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" Why, man, he doth bestride the narrow world, Like a Colossus ; and we petty men Walk under his huge legs, and peep about To find ourselves dishonourable graves. "
King Lear: A Tragedy in Five Acts - Page 5
by William Shakespeare - 1808 - 78 pages
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Take the Rich Off Welfare

Mark Zepezauer - Business & Economics - 2004 - 183 pages
...Two: Big Business Breaks FOOP STAMPS Tax Avoidance by Transnationals ($137.2 billion a year) UUhy. man, he doth bestride the narrow world like a colossus,...under his huge legs, and peep about to find ourselves dishonorable graves."1 Cassius's description of Caesar is hard to beat for giving the flavor of how...
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In The Footsteps of Churchill

Richard Holmes - Biography & Autobiography - 2009 - 376 pages
...the Americans.8 The words Shakespeare put in the mouth of thoroughly modern Cassius spring to mind: Why, man, he doth bestride the narrow world, Like...about To find ourselves dishonourable graves. Men at some time are masters of their fate: The fault, dear Brutus, is not in our stars, But in ourselves...
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The Problem Plays of Shakespeare: A Study of Julius Caesar, Measure for ...

Ernest Schanzer - Literary Criticism - 2005 - 196 pages
...Caesar's greatness dwarfs his own achievements, and makes it impossible for him to gain glory and renown. Why, man, he doth bestride the narrow world Like a...peep about To find ourselves dishonourable graves. (1.2.135-8) 'Honour', a word which occupies the same central position in this play as does 'honesty'...
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Shakespeare's Early Tragedies

Nicholas Brooke - Literary Criticism - 2005 - 232 pages
...again on the shouts off-stage - and Cassius completes his peroration with a superbly grotesque image: Why, man, he doth bestride the narrow world Like a...peep about To find ourselves dishonourable graves. (133-6) The movement from the Marlowan 'Like a Colossus' to the physical particularity of 'huge legs'...
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Exploring 1 & 2 Thessalonians: An Expository Commentary

John Phillips - Religion - 2005 - 240 pages
...the plot to murder Julius Caesar, Shakespeare has Cassius complain to Brutus, Caesar's close friend: Why man, he doth bestride the narrow world Like a...under his huge legs, and peep about To find ourselves dishonorable graves. But Caesar, as ambitious as he was, was nothing compared with what the Antichrist...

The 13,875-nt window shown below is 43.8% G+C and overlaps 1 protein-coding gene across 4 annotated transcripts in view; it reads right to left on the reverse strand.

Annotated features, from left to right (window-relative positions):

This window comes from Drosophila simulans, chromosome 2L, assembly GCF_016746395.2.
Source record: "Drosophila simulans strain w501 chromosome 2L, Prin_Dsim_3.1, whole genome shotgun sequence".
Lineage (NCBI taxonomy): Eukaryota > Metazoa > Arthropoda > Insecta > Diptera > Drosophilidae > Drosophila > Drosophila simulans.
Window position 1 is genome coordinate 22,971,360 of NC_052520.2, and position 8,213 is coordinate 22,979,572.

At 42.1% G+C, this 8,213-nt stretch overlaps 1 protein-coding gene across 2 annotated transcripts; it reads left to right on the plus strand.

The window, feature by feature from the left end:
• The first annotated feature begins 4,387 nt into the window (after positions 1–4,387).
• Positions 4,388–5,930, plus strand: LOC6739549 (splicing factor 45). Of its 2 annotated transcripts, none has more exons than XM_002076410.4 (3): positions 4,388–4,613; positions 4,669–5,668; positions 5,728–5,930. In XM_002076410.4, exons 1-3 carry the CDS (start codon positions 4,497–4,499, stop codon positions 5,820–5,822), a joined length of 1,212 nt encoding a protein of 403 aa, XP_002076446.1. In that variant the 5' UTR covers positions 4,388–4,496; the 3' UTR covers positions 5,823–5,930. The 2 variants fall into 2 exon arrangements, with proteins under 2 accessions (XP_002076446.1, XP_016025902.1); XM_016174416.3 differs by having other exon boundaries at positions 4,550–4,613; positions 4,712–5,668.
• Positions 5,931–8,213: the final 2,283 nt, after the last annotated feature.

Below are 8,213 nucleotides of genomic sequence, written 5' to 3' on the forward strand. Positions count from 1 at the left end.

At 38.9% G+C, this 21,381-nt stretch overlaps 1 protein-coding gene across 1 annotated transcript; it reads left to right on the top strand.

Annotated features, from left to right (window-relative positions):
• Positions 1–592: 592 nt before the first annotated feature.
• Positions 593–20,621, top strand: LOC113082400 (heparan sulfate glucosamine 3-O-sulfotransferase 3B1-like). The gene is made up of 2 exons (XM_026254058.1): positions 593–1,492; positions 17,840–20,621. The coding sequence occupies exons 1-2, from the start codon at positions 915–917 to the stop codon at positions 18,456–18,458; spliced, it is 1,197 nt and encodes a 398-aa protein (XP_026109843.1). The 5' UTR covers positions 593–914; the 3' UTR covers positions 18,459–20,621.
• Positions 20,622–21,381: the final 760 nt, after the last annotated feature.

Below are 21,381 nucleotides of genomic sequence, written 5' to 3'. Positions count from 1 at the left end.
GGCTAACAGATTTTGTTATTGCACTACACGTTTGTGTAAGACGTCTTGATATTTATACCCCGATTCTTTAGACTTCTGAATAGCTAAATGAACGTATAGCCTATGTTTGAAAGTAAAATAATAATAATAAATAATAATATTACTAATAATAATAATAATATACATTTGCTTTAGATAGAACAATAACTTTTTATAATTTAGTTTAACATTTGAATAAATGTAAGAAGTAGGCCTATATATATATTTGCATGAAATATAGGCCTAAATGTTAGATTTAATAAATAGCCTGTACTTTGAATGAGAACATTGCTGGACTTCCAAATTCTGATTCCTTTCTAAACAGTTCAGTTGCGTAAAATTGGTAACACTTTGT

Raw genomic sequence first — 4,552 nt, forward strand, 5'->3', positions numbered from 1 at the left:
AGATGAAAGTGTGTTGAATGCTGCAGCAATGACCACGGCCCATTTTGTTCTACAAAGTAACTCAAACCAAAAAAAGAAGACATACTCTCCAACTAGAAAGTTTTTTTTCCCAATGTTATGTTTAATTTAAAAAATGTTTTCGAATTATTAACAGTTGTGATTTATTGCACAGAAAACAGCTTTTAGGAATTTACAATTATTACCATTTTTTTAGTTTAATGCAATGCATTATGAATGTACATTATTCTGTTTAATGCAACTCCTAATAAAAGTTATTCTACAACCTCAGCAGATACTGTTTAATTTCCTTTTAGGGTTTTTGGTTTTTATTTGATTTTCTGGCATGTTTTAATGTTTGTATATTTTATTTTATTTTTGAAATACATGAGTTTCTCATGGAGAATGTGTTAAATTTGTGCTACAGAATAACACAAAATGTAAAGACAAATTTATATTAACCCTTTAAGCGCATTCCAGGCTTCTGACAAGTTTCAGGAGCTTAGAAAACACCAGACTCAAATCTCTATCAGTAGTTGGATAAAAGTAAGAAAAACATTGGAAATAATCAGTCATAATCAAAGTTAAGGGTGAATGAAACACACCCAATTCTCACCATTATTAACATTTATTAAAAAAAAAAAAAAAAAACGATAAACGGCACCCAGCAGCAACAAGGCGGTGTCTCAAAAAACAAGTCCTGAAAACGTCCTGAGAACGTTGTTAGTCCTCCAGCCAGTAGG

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Julius Caesar

William Shakespeare - Drama - 2005 - 239 pages
...shout! I do believe that these applauses are 140 For some new honors that are heaped on Caesar. CASSIUS Why, man, he doth bestride the narrow world Like a...under his huge legs and peep about To find ourselves dishonorable graves. 145 Men at some time are masters of their fates. The fault, dear Brutus, is not...
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Architecture, Town Planning and Community: Selected Writings and Public ...

Cecil Scott Burgess - Architecture - 2005 - 338 pages
...to realise the vigour of old Rome, we are reminded of Cassius' description of Julius Caesar He doth bestride the narrow world, Like a Colossus, and we...peep about To find ourselves dishonourable graves. We are a great people and live in a great time, but let us remember ' there have been others. There...
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Shakespeare: The Golfer's Companion

Syd Pritchard - Humor - 2005 - 147 pages
...achieve greatness, And some have greatness thrust upon 'em. [Twelfth Night II v 130] Captain titanic Why, man, he doth bestride the narrow world Like a...petty men walk under his huge legs And peep about Tojind ourselves dishonourable graves. [Julius Caesar I ii 1 34] Captain pretentious Dressed in a little...
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Shakespeare's Sports Canon

Chris Coculuzzi, William Shakespeare, Matt Toner - Sports - 2005 - 277 pages
...BRUTUS You speak a'th'people, as if you were a God, To punish; Not a man, of their Infirmity. CASSIUS Why man, he doth bestride the narrow world Like a...peep about To find ourselves dishonourable Graves. BRUTUS He would be crown'd: How that might change his nature, there's the question. It is the bright...
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The Best-loved Plays of Shakespeare

Jennifer Mulherin, William Shakespeare, Abigail Frost - English literature - 2004 - 160 pages
...warning and dismisses the fortune teller. 'He is a dreamer; let us leave him; pass.' Caesar's ambition Why, man, he doth bestride the narrow world Like a...peep about To find ourselves dishonourable graves. Act i Sc ii As the procession moves on, two Roman noblemen linger behind. One is Brutus, whose ancestors...
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